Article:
Senate Considers How to Structure Coronavirus Aid

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Senate Considers How to Structure Coronavirus Aid

The House of Representatives passed an economic stimulus bill on Saturday. Now it’s the Senate’s turn to tackle the issue of trying to alleviate the fallout from the coronavirus. Senators are rushing to come up with ideas that can achieve bipartisan support.


Senate Majority Leader Mitch McConnell canceled the scheduled recess in order to allow the Senate to consider coronavirus aid legislation this week. However, given the complexity of the issues involved, negotiations over the legislation’s details may move into next week.


Senators are considering how to deal with the issues of the public health response, tax policy, aid to small businesses, and aid to major industries. Among the ideas being discussed are:

  • Direct payments to Americans of between $1,000 and $2,000, and additional money for each child
  • A $50 billion loan fund for airlines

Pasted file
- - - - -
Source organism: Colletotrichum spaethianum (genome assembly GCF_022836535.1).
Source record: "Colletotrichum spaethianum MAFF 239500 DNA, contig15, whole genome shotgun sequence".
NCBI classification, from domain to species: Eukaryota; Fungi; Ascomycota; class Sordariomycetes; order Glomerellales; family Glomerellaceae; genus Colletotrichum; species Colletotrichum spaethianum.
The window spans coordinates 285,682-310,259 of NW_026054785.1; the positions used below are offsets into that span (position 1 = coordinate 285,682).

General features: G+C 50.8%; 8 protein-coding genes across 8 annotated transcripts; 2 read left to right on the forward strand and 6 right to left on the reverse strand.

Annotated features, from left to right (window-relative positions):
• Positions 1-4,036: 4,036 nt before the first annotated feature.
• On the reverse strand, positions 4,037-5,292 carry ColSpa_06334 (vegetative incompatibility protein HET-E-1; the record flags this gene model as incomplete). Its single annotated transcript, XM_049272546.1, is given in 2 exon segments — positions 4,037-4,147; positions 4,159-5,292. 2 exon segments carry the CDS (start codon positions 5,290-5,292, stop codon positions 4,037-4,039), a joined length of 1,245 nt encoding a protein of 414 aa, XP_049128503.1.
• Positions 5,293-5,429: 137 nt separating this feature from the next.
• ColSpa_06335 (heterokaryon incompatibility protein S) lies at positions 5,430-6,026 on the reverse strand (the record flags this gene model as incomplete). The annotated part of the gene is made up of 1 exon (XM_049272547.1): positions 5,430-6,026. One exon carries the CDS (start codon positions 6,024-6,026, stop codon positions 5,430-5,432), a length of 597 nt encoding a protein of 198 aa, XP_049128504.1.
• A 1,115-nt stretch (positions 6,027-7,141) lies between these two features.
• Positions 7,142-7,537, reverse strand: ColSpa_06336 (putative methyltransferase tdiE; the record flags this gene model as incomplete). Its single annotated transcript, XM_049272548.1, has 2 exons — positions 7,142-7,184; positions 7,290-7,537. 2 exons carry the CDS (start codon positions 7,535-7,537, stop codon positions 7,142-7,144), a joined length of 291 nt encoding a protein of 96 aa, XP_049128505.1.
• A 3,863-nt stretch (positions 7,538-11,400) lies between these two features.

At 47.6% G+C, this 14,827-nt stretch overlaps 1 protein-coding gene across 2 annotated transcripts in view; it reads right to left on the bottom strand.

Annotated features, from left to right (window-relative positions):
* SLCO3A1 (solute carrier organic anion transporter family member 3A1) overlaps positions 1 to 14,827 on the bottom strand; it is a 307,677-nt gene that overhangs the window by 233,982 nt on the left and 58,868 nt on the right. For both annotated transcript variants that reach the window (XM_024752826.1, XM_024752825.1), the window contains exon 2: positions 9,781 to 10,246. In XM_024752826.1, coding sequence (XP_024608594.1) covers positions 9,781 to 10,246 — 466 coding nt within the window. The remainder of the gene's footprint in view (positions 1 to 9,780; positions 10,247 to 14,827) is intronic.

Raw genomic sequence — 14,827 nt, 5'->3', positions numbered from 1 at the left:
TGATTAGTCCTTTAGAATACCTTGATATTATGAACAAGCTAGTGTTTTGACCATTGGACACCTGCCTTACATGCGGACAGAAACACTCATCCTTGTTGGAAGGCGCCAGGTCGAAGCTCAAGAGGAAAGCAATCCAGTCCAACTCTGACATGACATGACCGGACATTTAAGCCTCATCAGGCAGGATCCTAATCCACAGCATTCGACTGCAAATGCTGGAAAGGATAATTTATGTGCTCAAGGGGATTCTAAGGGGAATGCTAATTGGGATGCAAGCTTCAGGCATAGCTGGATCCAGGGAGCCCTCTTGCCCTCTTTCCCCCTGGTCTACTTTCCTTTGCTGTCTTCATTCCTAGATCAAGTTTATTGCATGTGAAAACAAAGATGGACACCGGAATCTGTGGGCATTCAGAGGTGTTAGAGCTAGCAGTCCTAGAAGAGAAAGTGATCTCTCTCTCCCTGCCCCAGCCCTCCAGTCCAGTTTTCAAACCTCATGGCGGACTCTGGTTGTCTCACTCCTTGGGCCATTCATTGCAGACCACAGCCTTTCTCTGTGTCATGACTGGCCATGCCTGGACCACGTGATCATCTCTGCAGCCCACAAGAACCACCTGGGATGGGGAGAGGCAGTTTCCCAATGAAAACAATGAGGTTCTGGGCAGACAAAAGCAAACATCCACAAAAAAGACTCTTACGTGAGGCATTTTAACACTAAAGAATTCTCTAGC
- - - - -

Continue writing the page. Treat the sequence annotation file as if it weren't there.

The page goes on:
• A $250 billion fund for small businesses
  • Incentives for businesses to manufacture more medical equipment


The Senate could add these ideas to the bill passed by the House, which would then lead to a conference committee to work out differences. Or it could pass the House relief legislation and then another bill of its own aid ideas. It is unclear how the Senate will structure its bill.


While there are differences between Republicans and Democrats over details of the stimulus, there is broad support for some kind of federal help. While some Republicans are balking at the price tag of the bill, there is unlikely to be much opposition once it is formulated.


The total aid package being promoted by the White House and considered by senators could cost as much as $1 trillion.


Do you support spending $1 trillion in federal aid to stimulate the economy in the wake of the coronavirus?

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